Lorne Main

Lorne Main (July 9, 1930 – October 14, 2019) was a Canadian-American world-class amateur tennis player who competed in 11 Grand Slam tournaments in singles. He won the singles title of the prestigious Monte Carlo tennis championship in 1954 and was an integral Canada Davis Cup team member during the early 1950s. Still competing competitively into his 80s, Main was highly ranked within ITF Veterans, Seniors (Masters), and Super Seniors player during the 1990s and 2000s.

Tennis careerEdit

Main reached the round of 32 in singles five times in a major - at the 1951, '53, and '54 U.S. National, as well as the 1954 French Championships and Wimbledon. At Roland Garros, Main defeated his first two opponents, Frenchmen, handily to set up a third round encounter with No. 7 seed Mervyn Rose. Rose won the first and third sets with Main drawing level twice, taking the second and fourth sets, before Rose prevailed in the fifth, 6–3. Similarly at Wimbledon, Main breezed through his first round opposition and handily won his second match before falling in five sets to his third round foe, American Gilbert Shea. At the U.S. Nationals, as a result of his very solid year to that point, Main was seeded No. 18. Despite being seeded however, Main faced No. 1 seed Tony Trabert in the third round. Lorne played the World No. 1 tight in the first two sets, falling 9–11 and 6–8, before running out of steam and losing the third, 2–6.[citation needed]

Main was runner-up at the 1949 Canadian National, losing the final to compatriot Henri Rochon in four sets. His 1954 title win at Monte Carlo is the only one ever in singles by a Canadian of a major tennis tournament (Grand Slam or Masters Series) aside from the Canadian championship.[1]

Further singles titles that Main won include 1949 Vancouver City, 1950 British Columbia for both lawn and clay courts, 1950 Western Canada lawn, 1951 Quebec indoor and Ontario, 1953 Quebec, and 1954 Ontario, Quebec, St. Petersburg, Florida, and Belgium. In doubles, he won, in 1954, Orlando with Gilbert Shea, Jamaica with Harold Burrows, and Ireland with Shea. He was ranked No. 1 in B.C. in 1949, No. 1 in Canada in 1951, 53 and 54, and No. 2 in 1952. In the Davis Cup, Main compiled a win-lose record of 14 and 14. Canada did not progress beyond the America Zone Final stage during Main's time, losing either to the United States or Australia in that round. Main failed to defeat an American or Australian opponent in eleven rubbers.[2]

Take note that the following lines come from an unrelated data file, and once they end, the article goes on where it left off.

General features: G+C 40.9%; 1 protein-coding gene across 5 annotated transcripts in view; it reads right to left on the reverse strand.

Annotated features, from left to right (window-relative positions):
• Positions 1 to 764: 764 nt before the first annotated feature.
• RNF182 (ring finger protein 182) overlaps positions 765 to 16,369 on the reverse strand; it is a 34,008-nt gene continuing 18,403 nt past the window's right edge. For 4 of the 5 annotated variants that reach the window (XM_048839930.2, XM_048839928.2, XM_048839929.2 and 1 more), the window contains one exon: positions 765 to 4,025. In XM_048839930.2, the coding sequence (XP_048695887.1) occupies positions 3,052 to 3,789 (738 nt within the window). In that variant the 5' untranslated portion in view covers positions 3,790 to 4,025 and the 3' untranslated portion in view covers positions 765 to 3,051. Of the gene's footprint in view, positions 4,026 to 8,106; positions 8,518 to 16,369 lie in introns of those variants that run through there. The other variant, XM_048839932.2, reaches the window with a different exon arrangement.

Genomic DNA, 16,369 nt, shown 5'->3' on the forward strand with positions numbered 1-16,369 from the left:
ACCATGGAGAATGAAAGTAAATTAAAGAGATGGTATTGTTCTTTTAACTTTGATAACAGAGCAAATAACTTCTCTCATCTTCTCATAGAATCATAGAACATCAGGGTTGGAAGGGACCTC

Main was inducted into the British Columbia Sport Hall of Fame in 1975 and the Canadian Tennis Hall of Fame in 1991. He was ranked World No. 3 by the ITF in the over-80 category, and No. 40 in the over-75 bracket.[3] In 2000, he was World No. 1 in the over-70 category. In October 2010, Main captured the 80 and over world singles championship, his 12th overall.[4] He also took the doubles title, partnering longtime super seniors partner Ken Sinclair.[citation needed]

Main was credited by tennis historian Bud Collins as the first player to use two hands on both forehand and backhand.[5] In his senior tennis career, he switched to one hand for both forehand and backhand.

Such was Main’s on-court prowess, he is one of only four recipients of the prestigious ITF Outstanding Achievement Award in Seniors Tennis. Indeed, he was the first, with his accomplishments honoured in 2012.


Main was a keen squash player and became a four-time consecutive Canadian doubles champion in the early 1960s, partnering David Pemberton-Smith.[1]


Main was born in Vancouver, British Columbia in July 1930. He was a resident of King City, Ontario but spent winters in Florida. He attended UC Berkeley on a tennis scholarship but stayed only two semesters before dropping out. Main married his late wife Ivy in 1951 at the age of 21. He was a recovered alcoholic, having also lost his wife to health problems attributed to her own alcoholism.[1] He worked in newspaper and magazine advertising after leaving the amateur tour in the mid-1950s.[citation needed]

In 2016, Main married Adrienne Avis, an Australian tennis player he met at the World Championships in Austria in 2010[6].

Main died in Vancouver in October 2019 at the age of 89.[7]


  1. ^ a b c Profile Archived 2010-05-07 at the Wayback Machine, canada.com; accessed September 23, 2014.
  2. ^ Profile, daviscup.com; accessed September 23, 2014.
  3. ^ Profile, itftennis.com; accessed September 23, 2014.
  4. ^ Profile Archived 2011-01-03 at the Wayback Machine, lovemeansnothing.ca; accessed September 23, 2014.
  5. ^ Profile, sun-sentinel.com; accessed September 6, 2015.
  6. ^ "Canadian National Post". National Post. 29 August 2012.
  7. ^ "Obituary: Lorne Main". ITFTennis.com. October 16, 2019. Retrieved November 2, 2019.

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